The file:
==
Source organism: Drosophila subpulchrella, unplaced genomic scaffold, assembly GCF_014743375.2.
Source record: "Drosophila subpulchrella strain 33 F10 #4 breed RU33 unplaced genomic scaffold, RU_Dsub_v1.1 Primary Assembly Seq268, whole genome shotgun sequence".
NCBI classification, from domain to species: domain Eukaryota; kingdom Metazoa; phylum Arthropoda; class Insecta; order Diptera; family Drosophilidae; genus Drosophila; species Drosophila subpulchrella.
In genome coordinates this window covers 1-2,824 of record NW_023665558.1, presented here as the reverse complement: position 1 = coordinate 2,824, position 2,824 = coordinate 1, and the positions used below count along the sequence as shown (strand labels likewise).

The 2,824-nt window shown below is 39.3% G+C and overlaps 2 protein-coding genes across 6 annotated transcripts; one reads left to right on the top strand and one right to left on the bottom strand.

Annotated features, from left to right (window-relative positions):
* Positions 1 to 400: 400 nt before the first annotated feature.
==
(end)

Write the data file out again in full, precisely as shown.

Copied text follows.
Source organism: Drosophila subpulchrella, unplaced genomic scaffold, assembly GCF_014743375.2.
Source record: "Drosophila subpulchrella strain 33 F10 #4 breed RU33 unplaced genomic scaffold, RU_Dsub_v1.1 Primary Assembly Seq268, whole genome shotgun sequence".
NCBI classification, from domain to species: domain Eukaryota; kingdom Metazoa; phylum Arthropoda; class Insecta; order Diptera; family Drosophilidae; genus Drosophila; species Drosophila subpulchrella.
In genome coordinates this window covers 1-2,824 of record NW_023665558.1, presented here as the reverse complement: position 1 = coordinate 2,824, position 2,824 = coordinate 1, and the positions used below count along the sequence as shown (strand labels likewise).

The 2,824-nt window shown below is 39.3% G+C and overlaps 2 protein-coding genes across 6 annotated transcripts; one reads left to right on the top strand and one right to left on the bottom strand.

Annotated features, from left to right (window-relative positions):
* Positions 1 to 400: 400 nt before the first annotated feature.